Tapping main line for solar install

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  #1  
Old 03-02-16, 08:59 AM
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Tapping main line for solar install

Hey guys, I keep searching for the proper solution and I've realized I am better off seeking opinions from people who know.

I'm drafting up designs for a DIY solar project on my house. The problem I ran into, which appears to be common, is I easily hit the 120% busbar rule, so I need to switch from Load-Side to Supply-Side. Basically, I need to splice the main line between the meter and my electrical panel.

So what I have figured out so far:
I believe my mains are 4/0 ( I have 150A service )
I have a 2" conduit on the outside going from the meter into the house.
I should be able to get the power company to cut power for a day which would allow me to disconnect the mains from the load center & meter box, cut the conduit, put a junction in, splice the lines and hook up my fused 60A disconnect for my solar.

I have found some insulated multi-tap lugs for splicing wires that are 4AWG-4/0AWG.

The problem I am having is finding the proper supplies for the rest of this, and I'm trying to make sure I'm not violating code.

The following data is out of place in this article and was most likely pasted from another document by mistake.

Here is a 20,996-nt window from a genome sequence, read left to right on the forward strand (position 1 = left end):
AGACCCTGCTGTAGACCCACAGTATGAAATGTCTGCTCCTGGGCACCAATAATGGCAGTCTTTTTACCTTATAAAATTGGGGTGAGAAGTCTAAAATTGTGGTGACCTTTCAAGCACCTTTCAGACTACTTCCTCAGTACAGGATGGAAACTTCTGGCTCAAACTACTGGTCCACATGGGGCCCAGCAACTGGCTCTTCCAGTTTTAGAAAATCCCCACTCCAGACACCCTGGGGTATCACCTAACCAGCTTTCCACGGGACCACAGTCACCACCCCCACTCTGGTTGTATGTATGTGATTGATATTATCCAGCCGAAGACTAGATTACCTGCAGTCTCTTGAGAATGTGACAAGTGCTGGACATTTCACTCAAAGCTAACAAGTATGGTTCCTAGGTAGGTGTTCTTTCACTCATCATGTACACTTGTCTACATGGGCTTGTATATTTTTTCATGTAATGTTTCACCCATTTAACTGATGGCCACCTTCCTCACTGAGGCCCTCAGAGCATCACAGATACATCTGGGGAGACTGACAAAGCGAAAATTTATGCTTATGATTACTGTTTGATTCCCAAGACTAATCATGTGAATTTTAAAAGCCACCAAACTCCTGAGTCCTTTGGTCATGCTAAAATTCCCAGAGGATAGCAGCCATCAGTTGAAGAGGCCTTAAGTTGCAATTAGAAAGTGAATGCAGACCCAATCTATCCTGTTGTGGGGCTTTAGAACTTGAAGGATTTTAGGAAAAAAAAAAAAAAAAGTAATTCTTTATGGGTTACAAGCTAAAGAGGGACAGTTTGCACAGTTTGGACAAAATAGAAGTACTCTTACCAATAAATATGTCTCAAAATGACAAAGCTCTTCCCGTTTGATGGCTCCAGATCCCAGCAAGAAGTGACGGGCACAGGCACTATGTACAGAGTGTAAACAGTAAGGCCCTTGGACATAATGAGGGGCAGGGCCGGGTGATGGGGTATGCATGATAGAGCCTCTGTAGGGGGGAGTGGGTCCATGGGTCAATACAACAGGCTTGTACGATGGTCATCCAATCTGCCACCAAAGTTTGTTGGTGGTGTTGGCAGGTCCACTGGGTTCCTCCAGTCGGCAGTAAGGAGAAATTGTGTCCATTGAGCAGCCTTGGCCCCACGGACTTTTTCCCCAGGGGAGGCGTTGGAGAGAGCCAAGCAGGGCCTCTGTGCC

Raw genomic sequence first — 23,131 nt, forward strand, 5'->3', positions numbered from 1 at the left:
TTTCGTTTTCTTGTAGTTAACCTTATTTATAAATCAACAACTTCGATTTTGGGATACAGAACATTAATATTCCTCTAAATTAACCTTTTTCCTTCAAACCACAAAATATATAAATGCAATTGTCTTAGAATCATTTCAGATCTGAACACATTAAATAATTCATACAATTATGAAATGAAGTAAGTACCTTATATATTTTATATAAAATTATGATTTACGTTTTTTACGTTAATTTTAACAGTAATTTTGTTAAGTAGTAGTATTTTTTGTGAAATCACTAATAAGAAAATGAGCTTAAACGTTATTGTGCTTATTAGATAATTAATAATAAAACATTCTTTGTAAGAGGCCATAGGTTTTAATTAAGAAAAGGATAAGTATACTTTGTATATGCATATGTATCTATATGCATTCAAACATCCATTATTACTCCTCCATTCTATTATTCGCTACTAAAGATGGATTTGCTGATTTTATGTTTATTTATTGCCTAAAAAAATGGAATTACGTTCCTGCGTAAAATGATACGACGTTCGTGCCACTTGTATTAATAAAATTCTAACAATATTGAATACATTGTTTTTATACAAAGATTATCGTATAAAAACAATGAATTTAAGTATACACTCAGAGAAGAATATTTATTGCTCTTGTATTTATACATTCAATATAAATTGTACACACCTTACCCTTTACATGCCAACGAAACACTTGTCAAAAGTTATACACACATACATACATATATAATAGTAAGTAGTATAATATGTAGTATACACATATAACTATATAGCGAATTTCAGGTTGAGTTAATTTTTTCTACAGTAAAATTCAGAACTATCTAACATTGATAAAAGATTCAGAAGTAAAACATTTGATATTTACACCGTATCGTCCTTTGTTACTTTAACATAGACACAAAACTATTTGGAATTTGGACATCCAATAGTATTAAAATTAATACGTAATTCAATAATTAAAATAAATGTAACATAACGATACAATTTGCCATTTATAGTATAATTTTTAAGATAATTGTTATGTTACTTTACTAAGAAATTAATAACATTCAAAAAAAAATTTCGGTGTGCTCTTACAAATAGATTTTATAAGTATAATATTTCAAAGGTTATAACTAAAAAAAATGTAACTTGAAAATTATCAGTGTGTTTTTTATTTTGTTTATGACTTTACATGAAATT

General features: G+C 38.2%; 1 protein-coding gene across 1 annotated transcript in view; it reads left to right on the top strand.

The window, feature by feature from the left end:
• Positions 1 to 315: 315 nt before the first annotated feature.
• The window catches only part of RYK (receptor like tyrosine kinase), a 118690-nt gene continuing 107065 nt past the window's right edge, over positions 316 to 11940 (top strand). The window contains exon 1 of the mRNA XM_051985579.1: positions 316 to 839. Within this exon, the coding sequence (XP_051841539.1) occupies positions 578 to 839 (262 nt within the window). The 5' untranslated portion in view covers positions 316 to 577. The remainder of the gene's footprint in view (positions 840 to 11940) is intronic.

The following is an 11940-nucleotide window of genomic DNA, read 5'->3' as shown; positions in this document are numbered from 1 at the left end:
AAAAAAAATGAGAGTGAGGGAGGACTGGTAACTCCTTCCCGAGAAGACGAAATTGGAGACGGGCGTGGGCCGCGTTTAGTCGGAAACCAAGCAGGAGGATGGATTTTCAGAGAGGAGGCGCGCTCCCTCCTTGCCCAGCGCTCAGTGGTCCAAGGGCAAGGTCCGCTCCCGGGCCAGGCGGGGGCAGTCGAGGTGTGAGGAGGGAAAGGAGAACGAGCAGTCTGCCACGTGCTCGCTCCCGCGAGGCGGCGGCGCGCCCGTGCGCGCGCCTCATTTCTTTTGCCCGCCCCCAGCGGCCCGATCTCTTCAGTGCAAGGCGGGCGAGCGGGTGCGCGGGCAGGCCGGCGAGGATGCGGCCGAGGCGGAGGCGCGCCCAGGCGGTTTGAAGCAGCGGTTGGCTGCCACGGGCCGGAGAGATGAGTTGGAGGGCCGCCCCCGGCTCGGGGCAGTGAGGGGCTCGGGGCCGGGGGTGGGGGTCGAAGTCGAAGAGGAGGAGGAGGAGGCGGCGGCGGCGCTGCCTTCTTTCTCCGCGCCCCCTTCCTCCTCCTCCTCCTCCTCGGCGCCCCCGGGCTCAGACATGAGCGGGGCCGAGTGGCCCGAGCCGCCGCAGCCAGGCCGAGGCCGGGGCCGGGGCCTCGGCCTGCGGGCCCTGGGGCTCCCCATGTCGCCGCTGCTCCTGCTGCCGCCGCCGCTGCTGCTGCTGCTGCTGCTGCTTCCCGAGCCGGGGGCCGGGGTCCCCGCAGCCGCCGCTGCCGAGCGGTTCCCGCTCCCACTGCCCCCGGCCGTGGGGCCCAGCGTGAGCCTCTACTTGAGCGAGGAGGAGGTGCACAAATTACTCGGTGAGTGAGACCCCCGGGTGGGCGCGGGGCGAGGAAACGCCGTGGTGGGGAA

My understanding (maybe I'm wrong) is that I need a metallic NEMA 3R box with 2" conduit openings large enough to install the splices on, I am having a hard time finding anything that fits that description.

My other alternative to splicing in the middle of the line, is to splice inside the circuit breaker panel by disconnecting the lugs, using the insulated splices and adding a few extra inches of 4/0 to connect back into ... assuming there is enough space to work in there with the splices and extra 4/0 wire.... (And looking at it now, there really isn't that much space, it could be done, but the splices would be sitting on top of all the incoming branch circuits, that makes me a bit uneasy that something could short if it came loose)